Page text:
Sleep fragmentation is the state of being unable to stay asleep. It’s also known as sleep-maintenance insomnia. It is the opposite of sleep-onset insomnia, which describes having difficulty falling asleep. If you wake up one or more times per night, you are experiencing sleep fragmentation.
Sleep fragmentation reduces slow-wave sleep, which is necessary for waking up feeling refreshed the next day. The periods of sleep are also very short. However, the length of the awake periods varies from person to person. Some people may awaken for a few minutes, while others may stay awake for much longer.
If you experience sleep fragmentation, you are not alone. One-third of the general population experiences nocturnal awakenings. These awakenings are more common in women than men, increase with age, and often occur with other insomnia symptoms.
If you need help staying asleep, sleeping on a mattress designed to help you do so can help. Read on to learn all about sleep fragmentation and how SONU’s mattresses can help you get the best night of sleep yet.
What Causes Sleep Fragmentation?
Sleep fragmentation is often a symptom of a larger sleep disorder. People with sleep disorders such as snoring, sleep apnea, or narcolepsy often wake up throughout the night. Sleep disorders disrupt normal sleeping patterns, leading to someone suddenly waking up.
Lifestyle changes can also cause sleep fragmentation. For example, if you recently had a child and need to wake up several times per night to care for them, your sleep will be fragmented. If you have a cold or other seasonal illness that forces you to wake up repeatedly, this is also sleep fragmentation.
If you do not have a sleep disorder or didn’t make a lifestyle change and still experience sleep fragmentation, it’s time to visit a doctor to find out the underlying cause.
Is Sleep Fragmentation Dangerous?
Sleep fragmentation can worsen pre-existing sleep disorders, like sleep apnea. It can also cause short and long-term memory loss if it occurs regularly.
Other side effects of sleep fragmentation include slow response time, depressed mood, and excessive daytime sleepiness.
People who experience fragmented sleep often do not get the recommended hours of sleep for their age group. Not getting enough sleep can lead to impaired cognition, which puts sleepers at risk for incidents such as car accidents or workplace injuries.
Sleep fragmentation disrupts sleep cycles, which are important for mental, physical, and emotional well-being. It has been connected to neurodegenerative illnesses like Alzheimer’s.
Sleep deprivation has been linked to several chronic illnesses. These illnesses include:
- Mood disorders
- Heart disease
Not addressing your sleep fragmentation could lead to serious issues or even fatality. It’s best to seek help for it as soon as it becomes an issue.
How Is Sleep Fragmentation Treated?
To stop sleep fragmentation, sleepers can change elements of their lifestyles. Regular exercise, reducing caffeine intake, and being exposed to sunshine can help promote efficient sleep.
Practicing good sleep hygiene can also help reduce sleep fragmentation occurrences. Practices like going to bed at the same time each night and waking up at the same time everyday train the body to understand when it should awaken and when it should be tired.
A doctor might suggest taking sleep supplements like melatonin or prescription sleep meds to help you stay asleep at night. They may also suggest light therapy, like being exposed to artificial bright light to stimulate circadian rhythm and train the body to recognize when it should be asleep and when it should be awake.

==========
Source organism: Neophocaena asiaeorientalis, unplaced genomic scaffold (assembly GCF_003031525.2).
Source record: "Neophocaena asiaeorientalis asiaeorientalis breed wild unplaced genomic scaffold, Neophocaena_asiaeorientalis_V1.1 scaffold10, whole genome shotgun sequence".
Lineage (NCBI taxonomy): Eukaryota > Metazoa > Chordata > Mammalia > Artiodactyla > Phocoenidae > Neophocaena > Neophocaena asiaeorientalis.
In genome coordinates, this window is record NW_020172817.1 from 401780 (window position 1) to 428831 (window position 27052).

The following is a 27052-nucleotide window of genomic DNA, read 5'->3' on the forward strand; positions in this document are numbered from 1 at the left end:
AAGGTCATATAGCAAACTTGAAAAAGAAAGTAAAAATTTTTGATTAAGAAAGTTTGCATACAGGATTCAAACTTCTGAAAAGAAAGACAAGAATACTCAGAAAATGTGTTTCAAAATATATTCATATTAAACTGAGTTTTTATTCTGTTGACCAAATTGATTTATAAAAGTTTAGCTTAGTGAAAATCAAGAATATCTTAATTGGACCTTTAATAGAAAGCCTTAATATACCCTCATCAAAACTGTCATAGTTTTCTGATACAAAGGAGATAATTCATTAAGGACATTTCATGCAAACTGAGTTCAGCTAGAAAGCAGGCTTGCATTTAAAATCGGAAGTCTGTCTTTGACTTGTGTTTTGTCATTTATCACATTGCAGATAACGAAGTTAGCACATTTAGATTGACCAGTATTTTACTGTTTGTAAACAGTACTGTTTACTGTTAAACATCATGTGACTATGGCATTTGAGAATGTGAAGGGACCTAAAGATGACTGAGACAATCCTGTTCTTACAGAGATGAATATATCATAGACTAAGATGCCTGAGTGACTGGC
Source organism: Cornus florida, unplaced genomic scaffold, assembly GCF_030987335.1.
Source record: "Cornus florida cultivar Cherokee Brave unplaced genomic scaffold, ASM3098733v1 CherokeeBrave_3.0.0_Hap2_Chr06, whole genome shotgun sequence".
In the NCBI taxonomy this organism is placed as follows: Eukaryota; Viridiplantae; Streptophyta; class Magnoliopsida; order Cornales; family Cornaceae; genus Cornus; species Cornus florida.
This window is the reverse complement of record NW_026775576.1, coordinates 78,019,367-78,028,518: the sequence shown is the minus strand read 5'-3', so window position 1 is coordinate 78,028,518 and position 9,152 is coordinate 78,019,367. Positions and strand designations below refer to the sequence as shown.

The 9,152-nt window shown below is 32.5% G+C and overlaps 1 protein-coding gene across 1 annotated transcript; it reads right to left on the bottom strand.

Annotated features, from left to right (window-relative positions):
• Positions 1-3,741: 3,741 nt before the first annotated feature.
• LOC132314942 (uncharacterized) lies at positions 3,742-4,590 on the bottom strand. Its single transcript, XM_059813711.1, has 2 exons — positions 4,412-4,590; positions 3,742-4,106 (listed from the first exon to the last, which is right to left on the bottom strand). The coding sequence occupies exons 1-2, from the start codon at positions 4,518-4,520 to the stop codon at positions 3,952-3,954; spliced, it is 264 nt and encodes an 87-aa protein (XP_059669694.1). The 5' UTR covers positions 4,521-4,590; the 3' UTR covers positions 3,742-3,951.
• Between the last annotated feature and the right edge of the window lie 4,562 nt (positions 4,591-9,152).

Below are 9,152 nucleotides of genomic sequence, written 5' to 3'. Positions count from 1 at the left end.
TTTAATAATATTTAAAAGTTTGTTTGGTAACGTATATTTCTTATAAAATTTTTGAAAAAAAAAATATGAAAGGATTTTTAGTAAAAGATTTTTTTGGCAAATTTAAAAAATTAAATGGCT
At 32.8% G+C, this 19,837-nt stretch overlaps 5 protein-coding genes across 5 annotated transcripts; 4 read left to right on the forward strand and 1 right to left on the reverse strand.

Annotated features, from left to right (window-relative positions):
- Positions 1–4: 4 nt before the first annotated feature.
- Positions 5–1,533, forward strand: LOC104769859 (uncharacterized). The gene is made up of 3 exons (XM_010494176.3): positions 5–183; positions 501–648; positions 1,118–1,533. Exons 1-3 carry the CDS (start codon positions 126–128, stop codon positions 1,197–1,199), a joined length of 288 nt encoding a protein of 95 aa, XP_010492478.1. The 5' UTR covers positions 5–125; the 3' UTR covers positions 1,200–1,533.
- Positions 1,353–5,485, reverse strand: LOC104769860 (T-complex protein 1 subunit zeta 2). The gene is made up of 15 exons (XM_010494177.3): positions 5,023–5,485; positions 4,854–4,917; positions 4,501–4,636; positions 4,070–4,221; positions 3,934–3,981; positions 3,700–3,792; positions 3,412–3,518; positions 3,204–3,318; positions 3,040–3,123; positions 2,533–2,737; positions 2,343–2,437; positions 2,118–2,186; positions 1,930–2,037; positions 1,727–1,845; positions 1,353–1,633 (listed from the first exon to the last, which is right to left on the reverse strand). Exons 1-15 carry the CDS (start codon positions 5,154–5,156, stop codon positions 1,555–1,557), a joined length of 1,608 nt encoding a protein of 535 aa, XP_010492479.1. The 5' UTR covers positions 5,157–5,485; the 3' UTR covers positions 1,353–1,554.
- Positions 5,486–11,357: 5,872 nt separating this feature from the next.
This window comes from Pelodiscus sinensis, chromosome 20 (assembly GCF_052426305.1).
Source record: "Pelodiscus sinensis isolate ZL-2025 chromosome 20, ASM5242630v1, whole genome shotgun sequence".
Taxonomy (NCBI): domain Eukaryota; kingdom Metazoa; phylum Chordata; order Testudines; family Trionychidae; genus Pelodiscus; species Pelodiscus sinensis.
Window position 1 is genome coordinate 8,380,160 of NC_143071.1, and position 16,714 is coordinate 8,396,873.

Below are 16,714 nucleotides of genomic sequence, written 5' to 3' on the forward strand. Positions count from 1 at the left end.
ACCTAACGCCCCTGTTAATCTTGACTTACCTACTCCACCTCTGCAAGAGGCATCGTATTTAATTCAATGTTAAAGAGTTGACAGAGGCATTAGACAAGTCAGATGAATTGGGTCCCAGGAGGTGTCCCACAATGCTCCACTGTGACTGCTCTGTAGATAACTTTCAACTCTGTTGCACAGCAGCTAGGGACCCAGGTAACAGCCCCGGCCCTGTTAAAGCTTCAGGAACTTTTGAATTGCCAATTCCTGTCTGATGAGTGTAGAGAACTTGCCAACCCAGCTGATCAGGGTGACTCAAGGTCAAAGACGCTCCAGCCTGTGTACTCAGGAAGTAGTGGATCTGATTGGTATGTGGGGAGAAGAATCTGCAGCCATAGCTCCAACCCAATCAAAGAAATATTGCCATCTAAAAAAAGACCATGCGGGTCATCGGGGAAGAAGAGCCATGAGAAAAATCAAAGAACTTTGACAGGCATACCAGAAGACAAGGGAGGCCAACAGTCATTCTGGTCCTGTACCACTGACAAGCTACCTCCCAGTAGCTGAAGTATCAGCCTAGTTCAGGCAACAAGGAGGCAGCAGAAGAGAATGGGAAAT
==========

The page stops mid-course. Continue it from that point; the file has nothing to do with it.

Sometimes, the best way to treat sleep fragmentation is to treat any underlying issues that could be causing it. For example, someone with sleep apnea is likely to wake up several times per night because of interrupted breathing. In this case, sleep apnea would need to be treated, which will in turn help reduce incidences of interrupted sleep.
How Do You Prevent Sleep Fragmentation?
Preventing sleep fragmentation takes measures that are commonly recommended for getting a full night’s sleep.
Avoiding naps can help prevent sleep fragmentation. Napping can reset the body’s internal clock, confusing it and making it believe you should wake up during times that you should be asleep.
Using noise and light-blocking curtains can help keep the bedroom dark and quiet, which helps keep you asleep.
Blue light devices, like phones and tablets, stimulate the brain to stay awake. Turning off the television, putting away your cell phone, and avoiding any devices with blue light reduces the number of distractions that keep you awake at night.
Ensuring that your bedroom is a place of rest is a good way to prevent sleep fragmentation. Making sure the bedroom is set to a cool temperature, playing white noise in the background, and acquiring a comfortable bed are ways to promote sleep.
The average adult needs at least seven hours of sleep per night. Many people are unable to get those recommended hours due to fragmented sleep.
Sleep fragmentation is often the result of another health issue. To find out what is causing you to experience sleep fragmentation, visit your family doctor or a sleep specialist.
Practicing good sleep hygiene, taking supplements, or making other lifestyle changes can help treat or prevent sleep fragmentation. Having a good mattress is also one way to help treat and prevent sleep fragmentation by helping you sleep comfortably.
A good night’s sleep is just around the corner. Visit SONU Sleep today, and discover the sleep system that will improve your sleeping habits and make you say “goodbye” to standard mattresses.
Fragmented Sleep | Sleep Fragmentation and How It Bothers Us | sleepdex.org
Nocturnal awakenings and comorbid disorders in the American general population | PubMed (nih.gov)
Phototherapy | Light Therapy | sleepdex.org
Interrupted Sleep - Causes & Helpful Tips | Sleep Foundation